Local school systems call for an end to high stakes testing

February 20, 2018 02:55 AM

Two Rochester area school boards called on the state to abandon its 3-8 state grade assessment test programs calling them an unproductive, expensive, unfunded mandate that fails to give an accurate reading of students’ progress.  

The tests, given to students in grades 3 through 8, have become a target of critics who question the value of high-stakes standardized testing.


“How many years are we just going to keep going through the tests and pretending that this is a valid measure until we stop wasting that money?” exclaimed Mary Caitlin Wight of the Greece Central School board, who helped draft a letter, unanimously approved and signed by the board, urging the state to accept other approaches for evaluating school success.   

The missive, and a similar one signed and sent by the board of the Fairport school district, was sent to Governor Andrew Cuomo, members of the state Assembly and the Senate as well as the state Education Department.  The letters called the tests “a detriment to the students and the community” and declared “one size fits no one.”

Allison Zimmer of Hilton announced her 9 year old daughter Cayce would be opting out of the tests and declared herself a skeptic of a testing system she called the work of bureaucrats instead of educators. 

“I think we should be concerned about anything that’s not being built by education professionals and then being asked to judge education professionals,” she said.

“We are asking our legislators to pause on these assessments,” explained Wight.  “We really want to be able to put that time and that money and invest it in our learners and our teachers in a much more appropriate way.”

The school board letters offer lists of measurements by which the districts claimed school performances could be more accurately measured such as graduation rates, teacher retention, absentee rates, advanced credits, extracurricular participation or teacher participation in professional development.

Wight acknowledged a change significant enough to do away with the 3-8 assessments would be a tall order requiring new state legislation but urged legislators to act.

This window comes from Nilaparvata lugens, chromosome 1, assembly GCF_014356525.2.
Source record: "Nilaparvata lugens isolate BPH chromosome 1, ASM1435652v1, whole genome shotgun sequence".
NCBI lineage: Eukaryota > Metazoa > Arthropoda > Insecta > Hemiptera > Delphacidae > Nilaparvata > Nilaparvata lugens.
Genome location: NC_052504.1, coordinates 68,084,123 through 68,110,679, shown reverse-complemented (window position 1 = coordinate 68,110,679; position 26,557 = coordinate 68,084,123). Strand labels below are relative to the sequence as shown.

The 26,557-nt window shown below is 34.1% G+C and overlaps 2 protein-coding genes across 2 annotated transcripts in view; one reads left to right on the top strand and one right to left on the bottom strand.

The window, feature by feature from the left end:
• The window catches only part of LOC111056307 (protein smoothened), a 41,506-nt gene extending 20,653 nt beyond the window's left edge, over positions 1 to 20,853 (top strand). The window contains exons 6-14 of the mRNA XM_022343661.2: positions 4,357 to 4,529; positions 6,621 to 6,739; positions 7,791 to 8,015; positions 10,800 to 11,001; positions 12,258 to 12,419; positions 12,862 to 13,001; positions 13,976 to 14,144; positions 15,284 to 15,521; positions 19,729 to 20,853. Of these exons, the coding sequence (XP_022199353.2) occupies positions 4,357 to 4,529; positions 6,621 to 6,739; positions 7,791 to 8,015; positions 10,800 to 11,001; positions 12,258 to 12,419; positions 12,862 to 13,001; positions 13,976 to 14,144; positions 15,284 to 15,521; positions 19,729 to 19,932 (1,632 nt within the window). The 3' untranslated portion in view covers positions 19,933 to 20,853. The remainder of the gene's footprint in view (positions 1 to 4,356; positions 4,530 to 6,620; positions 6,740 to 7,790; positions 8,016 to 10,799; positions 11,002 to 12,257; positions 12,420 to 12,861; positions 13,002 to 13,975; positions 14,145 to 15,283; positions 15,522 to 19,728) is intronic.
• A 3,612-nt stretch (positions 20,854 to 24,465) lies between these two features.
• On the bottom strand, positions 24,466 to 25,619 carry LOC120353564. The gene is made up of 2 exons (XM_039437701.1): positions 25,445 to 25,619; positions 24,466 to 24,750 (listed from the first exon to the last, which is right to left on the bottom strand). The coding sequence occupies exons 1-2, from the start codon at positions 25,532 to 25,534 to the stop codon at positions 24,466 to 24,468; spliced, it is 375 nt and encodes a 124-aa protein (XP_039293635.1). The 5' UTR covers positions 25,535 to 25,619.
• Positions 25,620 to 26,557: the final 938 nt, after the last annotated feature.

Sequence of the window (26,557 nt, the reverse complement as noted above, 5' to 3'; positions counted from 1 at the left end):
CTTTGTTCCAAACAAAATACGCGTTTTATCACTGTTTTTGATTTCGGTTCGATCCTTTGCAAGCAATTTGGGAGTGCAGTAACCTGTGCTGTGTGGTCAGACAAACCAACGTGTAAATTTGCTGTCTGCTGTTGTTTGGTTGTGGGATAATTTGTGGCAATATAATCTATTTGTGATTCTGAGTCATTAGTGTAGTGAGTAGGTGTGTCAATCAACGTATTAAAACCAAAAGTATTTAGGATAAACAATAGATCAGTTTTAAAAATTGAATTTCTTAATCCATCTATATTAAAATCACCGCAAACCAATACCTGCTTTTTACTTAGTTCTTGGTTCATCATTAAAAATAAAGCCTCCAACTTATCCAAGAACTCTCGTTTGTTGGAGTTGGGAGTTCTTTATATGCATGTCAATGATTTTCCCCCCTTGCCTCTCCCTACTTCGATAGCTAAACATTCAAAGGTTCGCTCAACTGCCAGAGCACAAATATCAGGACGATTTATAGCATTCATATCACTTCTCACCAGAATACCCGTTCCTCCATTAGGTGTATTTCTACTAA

“If not now, when?” she asked.  “Our students deserve better. Our teachers deserve better. Out state deserves better.”

The appeal found a sympathetic reception with Assemblyman Peter Lawrence of the Assembly Education Committee.

“What we’re doing is, again, taking cookie cutter approach to the whole system of education,” he said.

Lawrence worried that the current assessment system could not deliver accurate results because it had lost the confidence of educators, administrators and families.  

“What needs to be done,” he said, “is there has to be a task force formed with state education, with administrators, and with the faculties and with parents and then put something into place that way, rather than having the state come down and say ‘OK, this is what we’re going to be doing.’ This is how you’re going to do it.’” 

“I’ll pass. Thanks. I’ll pass,” laughed Cayce Zimmer.

While Cayce’s mother Allison said she believed Cayce would do well if she took the tests, she saw opting out as taking a position for the benefit of other students, and schools.

“I’m more concerned about participating in something that I feel isn’t necessarily good for New York State education,” Allison Zimmer said.


Charles Molineaux

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